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Economy

Japan tourism faces 80% drop as coronavirus threatens Abenomics

Economists question wisdom of heavy reliance on tourism for rural revival

Nakamise Dori, at the entrance to Tokyo's Sensoji Temple, is seeing relatively few visitors since the coronavirus pandemic took hold. (Photo by Shihoko Nakaoka) 

TOKYO -- Japan saw arrivals from overseas plunge 93% in March, a record year-on-year decline, as the novel coronavirus has kept travelers at home. Economists predict the number of foreign visitors to Japan will drop 30% to 80% for the full year, a serious setback for the government's hopes for tourism.

Its initial target was to draw 40 million visitors this year. Eased visa requirements and a big marketing push overseas have helped fuel a huge increase in overseas arrivals in the past decade. The tourism boom has been one of Prime Minister Shinzo Abe's biggest successes on the economic front.

But the coronavirus pandemic has turned the boom to bust. With the Tokyo Olympics postponed until next year, and travel bans in place around the world, 2020 is shaping up to be a gloomy year for tourism, dealing a blow to Japan's economy.

In March, 193,700 foreign visitors arrived in Japan. Those from China virtually stopped coming altogether: arrivals were down 98.5% from the same month a year ago. South Korean visitors fell nearly as steeply, by 97.1%, according to the Japan National Tourism Organization. The two countries made up around half of Japan's 31.88 million visitors in 2019.

According to the Japan Tourism Agency, foreign tourists' spending slid 41.6% from January to March, compared with the same period last year.

The sudden fall in overseas travelers is hitting tourist destinations hard, including Takayama, in Japan's central Gifu Prefecture. "It is unusually very quiet at this season," said Yoshiaki Komaya, secretary-general of the Hida-Takayama Tourism & Convention Bureau. The city, which had previously planned to hold its famous Takayama Festival on Tuesday and Wednesday, cancelled the event, which features food stalls and portable Shinto shrines carried through the streets. "We have seen only a few Japanese tourists, and hardly any foreign visitors since mid-February," Komaya said.

Takayama is the gateway to the Japan Alps, a popular area with hikers, and to UNESCO-listed Shirakawa-go, a village with well-preserved thatched-roof farmhouses. Takayama normally welcomes millions of tourists, attracting hotel operators to the area. Five or six new properties are scheduled to open by March 2021, Komaya said. Tokyo-based Tokyu Stay opened a hotel with more than 200 rooms on April 1, although it has been "greatly impacted by the coronavirus outbreak," according to a company representative.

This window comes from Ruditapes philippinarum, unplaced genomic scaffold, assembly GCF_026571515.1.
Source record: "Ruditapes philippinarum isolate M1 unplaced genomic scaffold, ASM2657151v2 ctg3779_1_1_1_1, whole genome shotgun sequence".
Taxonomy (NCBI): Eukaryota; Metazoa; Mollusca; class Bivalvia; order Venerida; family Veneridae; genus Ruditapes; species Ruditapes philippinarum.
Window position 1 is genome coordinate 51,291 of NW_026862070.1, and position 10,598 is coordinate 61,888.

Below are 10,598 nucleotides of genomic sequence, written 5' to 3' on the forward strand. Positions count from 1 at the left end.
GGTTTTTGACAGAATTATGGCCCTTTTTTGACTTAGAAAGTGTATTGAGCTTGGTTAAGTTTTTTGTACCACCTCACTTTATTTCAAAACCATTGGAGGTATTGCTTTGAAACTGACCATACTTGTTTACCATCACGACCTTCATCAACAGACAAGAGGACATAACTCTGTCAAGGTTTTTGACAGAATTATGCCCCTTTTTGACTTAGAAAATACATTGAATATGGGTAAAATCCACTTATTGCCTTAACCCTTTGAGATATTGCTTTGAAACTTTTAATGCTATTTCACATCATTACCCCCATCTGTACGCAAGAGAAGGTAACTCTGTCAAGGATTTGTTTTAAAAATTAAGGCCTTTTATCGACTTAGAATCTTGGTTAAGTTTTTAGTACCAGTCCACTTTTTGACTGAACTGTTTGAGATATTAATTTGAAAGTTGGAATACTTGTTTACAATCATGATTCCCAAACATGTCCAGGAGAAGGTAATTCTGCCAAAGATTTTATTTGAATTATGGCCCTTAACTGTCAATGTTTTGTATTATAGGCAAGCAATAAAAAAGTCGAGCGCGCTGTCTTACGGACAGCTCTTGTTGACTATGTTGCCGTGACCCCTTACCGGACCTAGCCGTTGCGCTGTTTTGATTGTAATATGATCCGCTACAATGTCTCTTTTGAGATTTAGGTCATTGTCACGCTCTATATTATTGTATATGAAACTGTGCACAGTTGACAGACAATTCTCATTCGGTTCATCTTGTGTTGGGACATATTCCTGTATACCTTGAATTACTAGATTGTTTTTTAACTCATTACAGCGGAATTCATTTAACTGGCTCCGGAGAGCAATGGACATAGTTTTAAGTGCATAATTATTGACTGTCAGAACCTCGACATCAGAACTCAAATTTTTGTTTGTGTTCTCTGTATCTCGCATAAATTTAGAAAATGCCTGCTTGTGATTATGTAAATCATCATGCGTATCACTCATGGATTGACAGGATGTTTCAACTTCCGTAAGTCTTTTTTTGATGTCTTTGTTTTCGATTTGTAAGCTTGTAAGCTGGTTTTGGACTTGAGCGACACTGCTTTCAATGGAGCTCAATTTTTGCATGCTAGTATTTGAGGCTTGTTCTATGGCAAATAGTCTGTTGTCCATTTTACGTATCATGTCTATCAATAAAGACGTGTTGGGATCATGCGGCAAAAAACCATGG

"I don't think the city's accommodation will be oversupplied once the outbreak ends, but we don't know when that will happen," Komaya said.

The tourism industry is suffering the most from the downturn. According to Teikoku Databank, a credit research firm, there were 53 coronavirus-related bankruptcies in Japan through Monday, 21 of which were related to travel and tourism.

The sector has grown robustly in recent years, in contrast to many industries in Japan that have struggled to remain globally competitive. Last year, foreign visitors spent 4.8 trillion yen ($44 billion), a figure that has more than doubled over the last five years. The World Travel & Tourism Council estimates that Japan's travel and tourism sector accounts for 7% of its gross domestic product, up 1.6 percentage points from 2018.

Abe has made reviving rural economies a pillar of his economic program. The Japanese countryside is losing people, and tourism is seen as a rare opportunity for growth. The trends had been positive: "Until 2019, we were seeing tourists heading to rural areas of Japan rather than metropolitan cities," said Tatsunori Kuniyoshi, an analyst at Euromonitor International.

Estimates vary on how badly the coronavirus will hurt the tourism. Keiji Kanda, a senior economist at Daiwa Institute of Research, believes the number of foreign visitors in 2020 may fall to 7 million, down 80% from last year, if the disruption from the pandemic continues through the end of the year. Kanda estimates this will lead to a loss of 4 trillion yen in the economy. If the pandemic ends in June in major economies, the number of tourists visiting Japan will fall 30% from last year, he predicts.

"The impact from the loss of foreign visitors is huge, looking at Japan's usual economic growth. It is unlikely that the pandemic will come to an end soon, or that the number of visitors will recover, as the outbreak is now happening in emerging countries," Kanda added.

Takuji Aida, chief economist at French bank Societe Generale, is less gloomy. Aida believes Japan will see 12.5 million foreign arrivals this year-- still a 60% decline -- if there is a recovery at the year-end. That would cut Japan's GDP growth by 0.6% in 2020.

"The coronavirus signaled the risk of depending on tourism. Reviving the rural economy could be done in a more balanced way," Aida said.

The government has approved a record 108 trillion yen stimulus package to cushion the blow from the epidemic. It will offer up to 2 million yen in benefits to small businesses. Once the outbreak is under control, the government plans to offer discount coupons for travel to bolster the tourism industry.

"It is difficult to know whether the scale of the package is appropriate," Daiwa's Kanda said. "If the outbreak continues, additional fiscal measures might become a crucial option."

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